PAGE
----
African-Native American Genealogy Forum
Blue Jacket Outdoor Drama Closes
Could the truth of Blue Jacket's ethnic origins been the cause for this outcome?
When the "theme" of the show was about a white captive, Marmaduke Van Swearingen, becoming Chief Blue Jacket it drew audience's of upwards to 50,000 for their summer performances. When Y-DNA tests on the male descendants of Blue Jacket and Van Sswearingen disproved the myth of Blue Jacket's non-Indian heritage attendence started to plummet, the "true" story of Blue Jacket was to be written and the outdoor drama was to continue.
Looks like that ain't gonna happen.
In papers filed with the Southern Ohio District of the United States Bankruptcy Court, the Xenia-based non-profit organization said it owes 130 creditors a total of $500,547 against less than $50,000 in assets.
Roger E. Luring, of the Troy firm Miller and Luring, who represented First Frontier in the voluntary filing, said the organization “is ceasing operations.” He refused further comment.
Xenia businessman Jim Harworth, president of First Frontier and one of those owed money, said it was all but certain that “ ‘Blue Jacket’ has ridden into the sunset. My hope is that a new show will be built on its foundation in the future.”
The story of a white man who became a Shawnee Indian war chief, “Blue Jacket” had attendance ups and downs like other theatrical presentations. Everything from competing summer attractions to the price of gasoline had an impact at the box office.
In recent years, was a controversy about the veracity of the play by W.L. “Rusty” Mundell. There was never any doubt that there had been a Shawnee leader by the name of “Blue Jacket, who had proven to be a fierce warrior and leader of multi-tribal forces in the Ohio region.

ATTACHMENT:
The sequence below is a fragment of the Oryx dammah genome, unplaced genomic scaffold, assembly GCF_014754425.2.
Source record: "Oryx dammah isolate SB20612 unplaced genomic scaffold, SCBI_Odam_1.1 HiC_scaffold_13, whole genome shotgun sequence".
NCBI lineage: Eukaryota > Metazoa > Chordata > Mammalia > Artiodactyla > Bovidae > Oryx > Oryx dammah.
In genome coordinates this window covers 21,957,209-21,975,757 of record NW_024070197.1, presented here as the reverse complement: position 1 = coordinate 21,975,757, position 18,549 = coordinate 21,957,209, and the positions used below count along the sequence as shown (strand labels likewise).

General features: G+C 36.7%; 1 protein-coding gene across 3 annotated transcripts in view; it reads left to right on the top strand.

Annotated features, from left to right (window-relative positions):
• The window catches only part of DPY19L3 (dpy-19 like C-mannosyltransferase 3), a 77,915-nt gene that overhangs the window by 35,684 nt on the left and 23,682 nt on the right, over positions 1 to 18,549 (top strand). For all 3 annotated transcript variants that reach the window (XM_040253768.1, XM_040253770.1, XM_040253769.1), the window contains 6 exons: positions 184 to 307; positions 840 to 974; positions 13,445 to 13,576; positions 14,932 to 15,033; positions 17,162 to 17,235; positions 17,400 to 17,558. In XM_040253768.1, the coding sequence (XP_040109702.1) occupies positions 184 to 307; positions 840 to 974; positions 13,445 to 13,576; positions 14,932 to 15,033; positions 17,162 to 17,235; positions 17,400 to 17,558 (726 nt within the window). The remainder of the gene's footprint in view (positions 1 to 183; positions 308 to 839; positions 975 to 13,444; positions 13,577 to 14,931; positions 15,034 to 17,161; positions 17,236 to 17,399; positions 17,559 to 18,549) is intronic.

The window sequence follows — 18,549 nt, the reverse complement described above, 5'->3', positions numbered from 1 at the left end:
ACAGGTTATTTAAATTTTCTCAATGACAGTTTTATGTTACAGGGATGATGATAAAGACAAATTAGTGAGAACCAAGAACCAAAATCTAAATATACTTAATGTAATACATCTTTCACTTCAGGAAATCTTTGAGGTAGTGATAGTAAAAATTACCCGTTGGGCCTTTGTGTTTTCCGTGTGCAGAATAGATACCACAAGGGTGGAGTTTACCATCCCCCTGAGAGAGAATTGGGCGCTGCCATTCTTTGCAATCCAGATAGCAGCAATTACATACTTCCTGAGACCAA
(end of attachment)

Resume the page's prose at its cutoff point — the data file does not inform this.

But the “historical” drama’s assertion that he had been born Marmaduke van Swearingen in Pennsylvania and later been adopted by the Shawnee came under increasing doubt and attack. When DNA testing of descendants seemingly proved that Blue Jacket could not have been a white man, the two-act production that ran all summer on an outdoor stage increasingly came to be seen as fiction.
When attendance took another nosedive and bills began piling up, producers discontinued the show, plus an alternative production of “The Legend of Sleepy Hollow,” when the 2007 season closed in September.
“Blue Jacket” has not been seen since. Harworth said it probably won’t return.
Following bankruptcy and reorganization, he said he hopes First Frontier will be able to create an original outdoor production, perhaps about legendary Greene County pioneer and frontiersman Simon Kenton.
“There’s no reason characters including Blue Jacket and Tecumseh couldn’t be part of that, but ‘Blue Jacket’ as a show is finished,” he said. “Nothing can wipe out how much it accomplished over 26 years. My hope is that a new show will be built in Greene County on that foundation.”
Court papers showed liabilities including $108,483 in uncollected payroll, unemployment and sales taxes for 2006 and ’07.
Creditors included Harworth, who is owed $25,000; Time Warner Cable, $14,696; Antioch University, $9,025; several radio, television and print media companies for more than $14,000 in advertising; Dayton Power and Light Co., $6,337, and “Blue Jacket” soundtrack composer Michael Rasbury, $1,181.
First Frontier’s only assets were listed as costumes, lighting and sound equipment, props, furniture, a cash register and office equipment.
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